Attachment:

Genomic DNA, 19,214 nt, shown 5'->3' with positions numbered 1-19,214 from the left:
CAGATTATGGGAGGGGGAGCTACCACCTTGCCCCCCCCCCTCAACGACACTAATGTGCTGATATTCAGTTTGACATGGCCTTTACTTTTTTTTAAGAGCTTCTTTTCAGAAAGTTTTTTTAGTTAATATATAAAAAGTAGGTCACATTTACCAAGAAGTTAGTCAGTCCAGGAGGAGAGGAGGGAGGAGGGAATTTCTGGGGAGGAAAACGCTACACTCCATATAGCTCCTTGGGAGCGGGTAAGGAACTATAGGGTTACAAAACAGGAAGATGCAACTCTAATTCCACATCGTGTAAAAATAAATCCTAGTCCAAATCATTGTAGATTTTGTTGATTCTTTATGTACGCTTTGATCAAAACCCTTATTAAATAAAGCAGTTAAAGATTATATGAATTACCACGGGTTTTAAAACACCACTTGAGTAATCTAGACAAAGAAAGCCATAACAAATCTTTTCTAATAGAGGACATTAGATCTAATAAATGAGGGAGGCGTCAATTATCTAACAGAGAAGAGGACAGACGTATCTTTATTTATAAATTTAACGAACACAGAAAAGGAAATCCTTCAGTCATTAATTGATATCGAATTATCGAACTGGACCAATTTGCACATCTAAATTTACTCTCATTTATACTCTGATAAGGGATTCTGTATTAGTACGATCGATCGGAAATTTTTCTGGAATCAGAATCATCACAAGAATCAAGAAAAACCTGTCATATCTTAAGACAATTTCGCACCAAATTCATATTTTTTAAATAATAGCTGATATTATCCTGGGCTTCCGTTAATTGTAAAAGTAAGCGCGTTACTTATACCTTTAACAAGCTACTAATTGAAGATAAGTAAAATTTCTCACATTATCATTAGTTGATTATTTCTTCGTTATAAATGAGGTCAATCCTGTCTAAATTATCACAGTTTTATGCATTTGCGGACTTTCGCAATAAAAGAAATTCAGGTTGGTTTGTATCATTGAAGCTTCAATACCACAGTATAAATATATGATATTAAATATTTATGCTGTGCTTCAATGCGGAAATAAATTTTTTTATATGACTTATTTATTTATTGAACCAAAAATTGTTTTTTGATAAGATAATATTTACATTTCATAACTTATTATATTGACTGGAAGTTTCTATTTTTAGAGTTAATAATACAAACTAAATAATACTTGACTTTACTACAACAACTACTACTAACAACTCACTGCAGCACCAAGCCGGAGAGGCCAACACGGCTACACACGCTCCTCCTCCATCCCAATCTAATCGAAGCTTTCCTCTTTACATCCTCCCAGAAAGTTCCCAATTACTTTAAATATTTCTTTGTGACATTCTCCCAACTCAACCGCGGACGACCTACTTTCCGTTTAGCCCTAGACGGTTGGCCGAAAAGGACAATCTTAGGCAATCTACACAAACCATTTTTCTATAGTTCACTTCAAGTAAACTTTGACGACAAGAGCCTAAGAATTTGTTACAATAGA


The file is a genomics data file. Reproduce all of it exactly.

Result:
Genomic DNA, 19,214 nt, shown 5'->3' with positions numbered 1-19,214 from the left:
CAGATTATGGGAGGGGGAGCTACCACCTTGCCCCCCCCCCTCAACGACACTAATGTGCTGATATTCAGTTTGACATGGCCTTTACTTTTTTTTAAGAGCTTCTTTTCAGAAAGTTTTTTTAGTTAATATATAAAAAGTAGGTCACATTTACCAAGAAGTTAGTCAGTCCAGGAGGAGAGGAGGGAGGAGGGAATTTCTGGGGAGGAAAACGCTACACTCCATATAGCTCCTTGGGAGCGGGTAAGGAACTATAGGGTTACAAAACAGGAAGATGCAACTCTAATTCCACATCGTGTAAAAATAAATCCTAGTCCAAATCATTGTAGATTTTGTTGATTCTTTATGTACGCTTTGATCAAAACCCTTATTAAATAAAGCAGTTAAAGATTATATGAATTACCACGGGTTTTAAAACACCACTTGAGTAATCTAGACAAAGAAAGCCATAACAAATCTTTTCTAATAGAGGACATTAGATCTAATAAATGAGGGAGGCGTCAATTATCTAACAGAGAAGAGGACAGACGTATCTTTATTTATAAATTTAACGAACACAGAAAAGGAAATCCTTCAGTCATTAATTGATATCGAATTATCGAACTGGACCAATTTGCACATCTAAATTTACTCTCATTTATACTCTGATAAGGGATTCTGTATTAGTACGATCGATCGGAAATTTTTCTGGAATCAGAATCATCACAAGAATCAAGAAAAACCTGTCATATCTTAAGACAATTTCGCACCAAATTCATATTTTTTAAATAATAGCTGATATTATCCTGGGCTTCCGTTAATTGTAAAAGTAAGCGCGTTACTTATACCTTTAACAAGCTACTAATTGAAGATAAGTAAAATTTCTCACATTATCATTAGTTGATTATTTCTTCGTTATAAATGAGGTCAATCCTGTCTAAATTATCACAGTTTTATGCATTTGCGGACTTTCGCAATAAAAGAAATTCAGGTTGGTTTGTATCATTGAAGCTTCAATACCACAGTATAAATATATGATATTAAATATTTATGCTGTGCTTCAATGCGGAAATAAATTTTTTTATATGACTTATTTATTTATTGAACCAAAAATTGTTTTTTGATAAGATAATATTTACATTTCATAACTTATTATATTGACTGGAAGTTTCTATTTTTAGAGTTAATAATACAAACTAAATAATACTTGACTTTACTACAACAACTACTACTAACAACTCACTGCAGCACCAAGCCGGAGAGGCCAACACGGCTACACACGCTCCTCCTCCATCCCAATCTAATCGAAGCTTTCCTCTTTACATCCTCCCAGAAAGTTCCCAATTACTTTAAATATTTCTTTGTGACATTCTCCCAACTCAACCGCGGACGACCTACTTTCCGTTTAGCCCTAGACGGTTGGCCGAAAAGGACAATCTTAGGCAATCTACACAAACCATTTTTCTATAGTTCACTTCAAGTAAACTTTGACGACAAGAGCCTAAGAATTTGTTACAATAGA